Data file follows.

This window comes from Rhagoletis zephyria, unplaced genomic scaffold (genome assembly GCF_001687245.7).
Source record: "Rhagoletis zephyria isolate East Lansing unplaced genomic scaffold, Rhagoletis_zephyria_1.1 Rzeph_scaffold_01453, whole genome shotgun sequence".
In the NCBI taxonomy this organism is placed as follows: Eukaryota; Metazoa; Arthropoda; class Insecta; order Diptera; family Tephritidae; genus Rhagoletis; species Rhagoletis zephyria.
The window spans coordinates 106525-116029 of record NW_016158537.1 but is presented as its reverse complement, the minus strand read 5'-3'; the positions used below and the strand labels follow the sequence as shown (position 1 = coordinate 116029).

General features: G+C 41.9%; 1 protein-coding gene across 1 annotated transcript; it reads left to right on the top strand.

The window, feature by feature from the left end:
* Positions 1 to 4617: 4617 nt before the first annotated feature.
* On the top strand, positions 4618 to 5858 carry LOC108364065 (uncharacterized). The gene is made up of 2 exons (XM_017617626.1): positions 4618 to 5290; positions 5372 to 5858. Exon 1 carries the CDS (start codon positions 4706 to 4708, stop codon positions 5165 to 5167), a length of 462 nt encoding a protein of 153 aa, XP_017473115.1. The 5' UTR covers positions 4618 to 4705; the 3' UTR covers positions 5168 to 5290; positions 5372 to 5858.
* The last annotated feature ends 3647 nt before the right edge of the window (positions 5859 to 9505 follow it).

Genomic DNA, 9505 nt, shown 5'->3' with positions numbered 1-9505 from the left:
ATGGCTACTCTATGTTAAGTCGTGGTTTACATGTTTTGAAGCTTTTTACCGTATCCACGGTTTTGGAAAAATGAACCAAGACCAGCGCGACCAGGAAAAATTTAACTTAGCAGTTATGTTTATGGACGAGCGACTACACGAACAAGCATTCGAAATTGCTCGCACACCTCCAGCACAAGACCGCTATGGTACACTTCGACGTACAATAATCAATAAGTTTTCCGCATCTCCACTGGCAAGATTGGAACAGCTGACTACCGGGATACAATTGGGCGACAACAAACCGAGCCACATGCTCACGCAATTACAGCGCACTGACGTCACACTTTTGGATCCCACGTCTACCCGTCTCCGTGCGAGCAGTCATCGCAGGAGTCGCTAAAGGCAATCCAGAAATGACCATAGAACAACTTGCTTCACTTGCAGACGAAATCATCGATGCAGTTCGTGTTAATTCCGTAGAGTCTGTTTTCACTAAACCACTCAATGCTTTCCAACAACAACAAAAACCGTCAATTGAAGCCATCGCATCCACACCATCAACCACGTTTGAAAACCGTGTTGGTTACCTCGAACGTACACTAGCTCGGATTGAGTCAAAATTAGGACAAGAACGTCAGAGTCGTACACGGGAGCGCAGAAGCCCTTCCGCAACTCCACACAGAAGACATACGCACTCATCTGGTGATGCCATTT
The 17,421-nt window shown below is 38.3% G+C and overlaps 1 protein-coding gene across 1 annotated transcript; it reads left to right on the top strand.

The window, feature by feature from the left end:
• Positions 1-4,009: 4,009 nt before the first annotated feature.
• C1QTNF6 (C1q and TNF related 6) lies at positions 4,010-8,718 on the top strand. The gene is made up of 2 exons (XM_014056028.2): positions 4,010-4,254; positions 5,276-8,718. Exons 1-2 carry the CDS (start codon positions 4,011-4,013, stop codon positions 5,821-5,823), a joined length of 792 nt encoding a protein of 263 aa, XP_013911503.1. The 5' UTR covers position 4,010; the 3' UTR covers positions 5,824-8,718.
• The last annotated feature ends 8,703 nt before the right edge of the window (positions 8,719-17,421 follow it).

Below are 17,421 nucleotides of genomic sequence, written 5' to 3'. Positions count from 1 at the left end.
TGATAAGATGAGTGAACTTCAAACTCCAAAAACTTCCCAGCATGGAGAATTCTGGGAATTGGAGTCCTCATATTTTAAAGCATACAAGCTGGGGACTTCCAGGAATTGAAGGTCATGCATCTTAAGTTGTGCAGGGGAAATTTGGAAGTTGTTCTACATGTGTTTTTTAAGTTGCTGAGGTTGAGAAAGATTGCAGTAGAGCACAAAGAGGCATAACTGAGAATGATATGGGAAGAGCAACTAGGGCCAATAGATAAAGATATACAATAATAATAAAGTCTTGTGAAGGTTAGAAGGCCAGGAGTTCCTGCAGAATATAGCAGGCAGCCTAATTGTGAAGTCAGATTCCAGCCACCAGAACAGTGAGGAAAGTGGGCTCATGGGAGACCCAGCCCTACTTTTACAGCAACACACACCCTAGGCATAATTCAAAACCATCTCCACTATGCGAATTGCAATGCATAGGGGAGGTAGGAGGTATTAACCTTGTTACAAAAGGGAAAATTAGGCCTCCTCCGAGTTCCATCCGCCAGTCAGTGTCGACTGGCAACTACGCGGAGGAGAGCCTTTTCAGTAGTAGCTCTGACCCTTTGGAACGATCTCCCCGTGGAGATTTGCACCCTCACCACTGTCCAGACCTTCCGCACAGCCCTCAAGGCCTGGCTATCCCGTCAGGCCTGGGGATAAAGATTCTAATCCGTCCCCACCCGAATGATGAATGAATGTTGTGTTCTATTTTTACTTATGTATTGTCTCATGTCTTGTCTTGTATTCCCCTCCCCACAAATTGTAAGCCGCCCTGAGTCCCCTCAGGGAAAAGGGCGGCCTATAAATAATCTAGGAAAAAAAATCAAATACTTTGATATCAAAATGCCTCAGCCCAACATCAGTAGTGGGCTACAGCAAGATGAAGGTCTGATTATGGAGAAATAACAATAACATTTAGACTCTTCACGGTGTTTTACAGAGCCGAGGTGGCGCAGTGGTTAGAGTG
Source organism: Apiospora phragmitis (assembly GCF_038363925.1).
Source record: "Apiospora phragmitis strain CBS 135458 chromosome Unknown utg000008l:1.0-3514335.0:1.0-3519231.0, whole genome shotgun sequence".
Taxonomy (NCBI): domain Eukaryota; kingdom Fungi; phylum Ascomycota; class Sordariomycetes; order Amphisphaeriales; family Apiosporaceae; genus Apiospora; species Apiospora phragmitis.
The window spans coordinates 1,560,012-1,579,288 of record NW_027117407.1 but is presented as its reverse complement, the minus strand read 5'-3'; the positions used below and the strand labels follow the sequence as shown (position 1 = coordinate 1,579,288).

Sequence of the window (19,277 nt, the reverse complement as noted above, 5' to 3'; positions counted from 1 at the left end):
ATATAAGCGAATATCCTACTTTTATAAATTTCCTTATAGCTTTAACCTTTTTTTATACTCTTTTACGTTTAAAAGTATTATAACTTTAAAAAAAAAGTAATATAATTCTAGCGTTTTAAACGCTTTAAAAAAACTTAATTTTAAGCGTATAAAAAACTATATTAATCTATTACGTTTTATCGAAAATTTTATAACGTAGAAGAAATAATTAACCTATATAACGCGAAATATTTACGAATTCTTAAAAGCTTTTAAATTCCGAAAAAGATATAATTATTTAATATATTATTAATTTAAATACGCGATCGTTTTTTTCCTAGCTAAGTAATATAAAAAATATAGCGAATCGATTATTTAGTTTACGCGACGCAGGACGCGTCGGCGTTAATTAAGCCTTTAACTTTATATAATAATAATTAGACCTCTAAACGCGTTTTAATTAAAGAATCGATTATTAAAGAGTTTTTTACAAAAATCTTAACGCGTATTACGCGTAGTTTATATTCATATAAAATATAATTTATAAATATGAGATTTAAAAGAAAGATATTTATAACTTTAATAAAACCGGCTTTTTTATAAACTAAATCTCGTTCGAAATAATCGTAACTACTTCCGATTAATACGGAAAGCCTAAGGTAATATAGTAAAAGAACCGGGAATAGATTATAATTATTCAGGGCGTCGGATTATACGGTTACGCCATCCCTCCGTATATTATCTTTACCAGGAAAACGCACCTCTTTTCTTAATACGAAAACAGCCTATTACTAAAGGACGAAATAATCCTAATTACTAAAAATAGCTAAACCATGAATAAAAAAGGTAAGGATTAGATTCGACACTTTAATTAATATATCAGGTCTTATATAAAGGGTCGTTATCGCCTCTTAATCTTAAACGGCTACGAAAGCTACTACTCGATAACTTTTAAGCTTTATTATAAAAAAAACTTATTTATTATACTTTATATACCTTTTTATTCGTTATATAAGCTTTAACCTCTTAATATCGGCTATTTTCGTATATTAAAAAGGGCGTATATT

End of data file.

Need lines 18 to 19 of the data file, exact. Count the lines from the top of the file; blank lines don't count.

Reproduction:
TGATAAGATGAGTGAACTTCAAACTCCAAAAACTTCCCAGCATGGAGAATTCTGGGAATTGGAGTCCTCATATTTTAAAGCATACAAGCTGGGGACTTCCAGGAATTGAAGGTCATGCATCTTAAGTTGTGCAGGGGAAATTTGGAAGTTGTTCTACATGTGTTTTTTAAGTTGCTGAGGTTGAGAAAGATTGCAGTAGAGCACAAAGAGGCATAACTGAGAATGATATGGGAAGAGCAACTAGGGCCAATAGATAAAGATATACAATAATAATAAAGTCTTGTGAAGGTTAGAAGGCCAGGAGTTCCTGCAGAATATAGCAGGCAGCCTAATTGTGAAGTCAGATTCCAGCCACCAGAACAGTGAGGAAAGTGGGCTCATGGGAGACCCAGCCCTACTTTTACAGCAACACACACCCTAGGCATAATTCAAAACCATCTCCACTATGCGAATTGCAATGCATAGGGGAGGTAGGAGGTATTAACCTTGTTACAAAAGGGAAAATTAGGCCTCCTCCGAGTTCCATCCGCCAGTCAGTGTCGACTGGCAACTACGCGGAGGAGAGCCTTTTCAGTAGTAGCTCTGACCCTTTGGAACGATCTCCCCGTGGAGATTTGCACCCTCACCACTGTCCAGACCTTCCGCACAGCCCTCAAGGCCTGGCTATCCCGTCAGGCCTGGGGATAAAGATTCTAATCCGTCCCCACCCGAATGATGAATGAATGTTGTGTTCTATTTTTACTTATGTATTGTCTCATGTCTTGTCTTGTATTCCCCTCCCCACAAATTGTAAGCCGCCCTGAGTCCCCTCAGGGAAAAGGGCGGCCTATAAATAATCTAGGAAAAAAAATCAAATACTTTGATATCAAAATGCCTCAGCCCAACATCAGTAGTGGGCTACAGCAAGATGAAGGTCTGATTATGGAGAAATAACAATAACATTTAGACTCTTCACGGTGTTTTACAGAGCCGAGGTGGCGCAGTGGTTAGAGTG
Source organism: Apiospora phragmitis (assembly GCF_038363925.1).